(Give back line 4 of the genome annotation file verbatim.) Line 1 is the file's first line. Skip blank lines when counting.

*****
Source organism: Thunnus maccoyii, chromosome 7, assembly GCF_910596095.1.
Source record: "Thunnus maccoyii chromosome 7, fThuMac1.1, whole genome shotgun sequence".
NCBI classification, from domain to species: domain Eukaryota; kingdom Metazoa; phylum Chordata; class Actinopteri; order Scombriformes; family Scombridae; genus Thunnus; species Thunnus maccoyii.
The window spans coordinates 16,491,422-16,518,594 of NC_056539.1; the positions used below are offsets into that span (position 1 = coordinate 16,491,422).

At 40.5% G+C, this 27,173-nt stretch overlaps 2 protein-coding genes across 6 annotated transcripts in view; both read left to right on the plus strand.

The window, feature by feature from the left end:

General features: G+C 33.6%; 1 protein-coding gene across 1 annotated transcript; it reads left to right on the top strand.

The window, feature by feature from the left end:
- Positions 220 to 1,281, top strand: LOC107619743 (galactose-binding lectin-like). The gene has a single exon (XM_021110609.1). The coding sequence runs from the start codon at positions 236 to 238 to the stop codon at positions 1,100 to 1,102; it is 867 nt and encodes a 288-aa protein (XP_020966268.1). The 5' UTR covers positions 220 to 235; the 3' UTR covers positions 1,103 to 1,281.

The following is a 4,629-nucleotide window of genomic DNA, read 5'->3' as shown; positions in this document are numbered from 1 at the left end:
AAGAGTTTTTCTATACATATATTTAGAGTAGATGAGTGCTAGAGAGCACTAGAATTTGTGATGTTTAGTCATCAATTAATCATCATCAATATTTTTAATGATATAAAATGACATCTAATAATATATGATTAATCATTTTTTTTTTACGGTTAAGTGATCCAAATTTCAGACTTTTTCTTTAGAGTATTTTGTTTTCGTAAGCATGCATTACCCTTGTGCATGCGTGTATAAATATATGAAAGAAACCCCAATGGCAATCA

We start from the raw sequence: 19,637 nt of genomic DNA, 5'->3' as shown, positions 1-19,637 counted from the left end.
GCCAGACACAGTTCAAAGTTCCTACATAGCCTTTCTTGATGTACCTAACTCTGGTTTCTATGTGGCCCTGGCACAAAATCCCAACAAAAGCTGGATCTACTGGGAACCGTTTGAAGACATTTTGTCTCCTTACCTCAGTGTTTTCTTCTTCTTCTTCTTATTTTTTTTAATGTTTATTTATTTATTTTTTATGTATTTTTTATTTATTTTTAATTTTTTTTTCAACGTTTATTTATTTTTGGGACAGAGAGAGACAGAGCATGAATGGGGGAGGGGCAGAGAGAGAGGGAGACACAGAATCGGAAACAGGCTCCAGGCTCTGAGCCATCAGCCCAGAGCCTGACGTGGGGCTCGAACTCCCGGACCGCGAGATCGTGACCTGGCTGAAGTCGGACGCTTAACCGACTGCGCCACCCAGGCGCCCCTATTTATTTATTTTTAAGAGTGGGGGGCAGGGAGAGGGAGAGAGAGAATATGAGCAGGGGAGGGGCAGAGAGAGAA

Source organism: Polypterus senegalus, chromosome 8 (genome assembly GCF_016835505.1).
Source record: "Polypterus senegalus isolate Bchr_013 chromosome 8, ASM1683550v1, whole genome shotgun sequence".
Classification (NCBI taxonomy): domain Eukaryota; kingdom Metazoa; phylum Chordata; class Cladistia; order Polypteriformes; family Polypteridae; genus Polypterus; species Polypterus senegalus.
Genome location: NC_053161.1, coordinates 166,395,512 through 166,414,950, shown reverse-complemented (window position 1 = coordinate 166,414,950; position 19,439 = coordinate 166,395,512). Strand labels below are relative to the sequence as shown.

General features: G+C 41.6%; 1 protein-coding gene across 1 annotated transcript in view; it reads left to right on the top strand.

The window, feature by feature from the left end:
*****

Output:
The window spans coordinates 16,491,422-16,518,594 of NC_056539.1; the positions used below are offsets into that span (position 1 = coordinate 16,491,422).